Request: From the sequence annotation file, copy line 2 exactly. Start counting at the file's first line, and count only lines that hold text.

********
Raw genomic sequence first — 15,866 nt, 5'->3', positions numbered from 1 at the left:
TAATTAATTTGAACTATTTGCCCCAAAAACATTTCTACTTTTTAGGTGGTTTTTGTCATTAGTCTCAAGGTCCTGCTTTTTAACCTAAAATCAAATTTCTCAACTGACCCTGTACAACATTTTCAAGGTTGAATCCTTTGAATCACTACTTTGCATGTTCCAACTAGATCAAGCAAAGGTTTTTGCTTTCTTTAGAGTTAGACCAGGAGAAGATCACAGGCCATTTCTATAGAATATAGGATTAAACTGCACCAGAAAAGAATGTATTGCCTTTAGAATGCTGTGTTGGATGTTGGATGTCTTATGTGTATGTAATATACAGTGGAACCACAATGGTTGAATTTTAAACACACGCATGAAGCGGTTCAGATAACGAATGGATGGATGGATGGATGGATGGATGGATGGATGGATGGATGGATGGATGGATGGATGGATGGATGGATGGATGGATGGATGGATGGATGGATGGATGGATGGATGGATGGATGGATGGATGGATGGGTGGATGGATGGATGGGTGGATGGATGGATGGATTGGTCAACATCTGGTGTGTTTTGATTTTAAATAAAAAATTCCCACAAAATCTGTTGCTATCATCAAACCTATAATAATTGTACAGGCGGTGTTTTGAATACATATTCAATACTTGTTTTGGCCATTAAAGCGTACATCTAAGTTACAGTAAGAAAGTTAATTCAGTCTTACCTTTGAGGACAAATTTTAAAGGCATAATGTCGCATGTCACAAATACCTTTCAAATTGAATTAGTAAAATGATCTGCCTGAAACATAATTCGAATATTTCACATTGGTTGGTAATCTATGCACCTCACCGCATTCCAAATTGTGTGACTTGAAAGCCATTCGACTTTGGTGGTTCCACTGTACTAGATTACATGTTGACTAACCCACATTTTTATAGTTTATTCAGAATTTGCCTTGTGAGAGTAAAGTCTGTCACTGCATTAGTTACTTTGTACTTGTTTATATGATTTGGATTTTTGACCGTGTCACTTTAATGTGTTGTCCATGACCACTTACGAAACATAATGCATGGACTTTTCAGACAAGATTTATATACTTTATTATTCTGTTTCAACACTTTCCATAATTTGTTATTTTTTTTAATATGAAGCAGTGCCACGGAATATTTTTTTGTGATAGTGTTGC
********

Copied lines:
TAATTAATTTGAACTATTTGCCCCAAAAACATTTCTACTTTTTAGGTGGTTTTTGTCATTAGTCTCAAGGTCCTGCTTTTTAACCTAAAATCAAATTTCTCAACTGACCCTGTACAACATTTTCAAGGTTGAATCCTTTGAATCACTACTTTGCATGTTCCAACTAGATCAAGCAAAGGTTTTTGCTTTCTTTAGAGTTAGACCAGGAGAAGATCACAGGCCATTTCTATAGAATATAGGATTAAACTGCACCAGAAAAGAATGTATTGCCTTTAGAATGCTGTGTTGGATGTTGGATGTCTTATGTGTATGTAATATACAGTGGAACCACAATGGTTGAATTTTAAACACACGCATGAAGCGGTTCAGATAACGAATGGATGGATGGATGGATGGATGGATGGATGGATGGATGGATGGATGGATGGATGGATGGATGGATGGATGGATGGATGGATGGATGGATGGATGGATGGATGGATGGATGGATGGATGGATGGATGGGTGGATGGATGGATGGGTGGATGGATGGATGGATTGGTCAACATCTGGTGTGTTTTGATTTTAAATAAAAAATTCCCACAAAATCTGTTGCTATCATCAAACCTATAATAATTGTACAGGCGGTGTTTTGAATACATATTCAATACTTGTTTTGGCCATTAAAGCGTACATCTAAGTTACAGTAAGAAAGTTAATTCAGTCTTACCTTTGAGGACAAATTTTAAAGGCATAATGTCGCATGTCACAAATACCTTTCAAATTGAATTAGTAAAATGATCTGCCTGAAACATAATTCGAATATTTCACATTGGTTGGTAATCTATGCACCTCACCGCATTCCAAATTGTGTGACTTGAAAGCCATTCGACTTTGGTGGTTCCACTGTACTAGATTACATGTTGACTAACCCACATTTTTATAGTTTATTCAGAATTTGCCTTGTGAGAGTAAAGTCTGTCACTGCATTAGTTACTTTGTACTTGTTTATATGATTTGGATTTTTGACCGTGTCACTTTAATGTGTTGTCCATGACCACTTACGAAACATAATGCATGGACTTTTCAGACAAGATTTATATACTTTATTATTCTGTTTCAACACTTTCCATAATTTGTTATTTTTTTTAATATGAAGCAGTGCCACGGAATATTTTTTTGTGATAGTGTTGC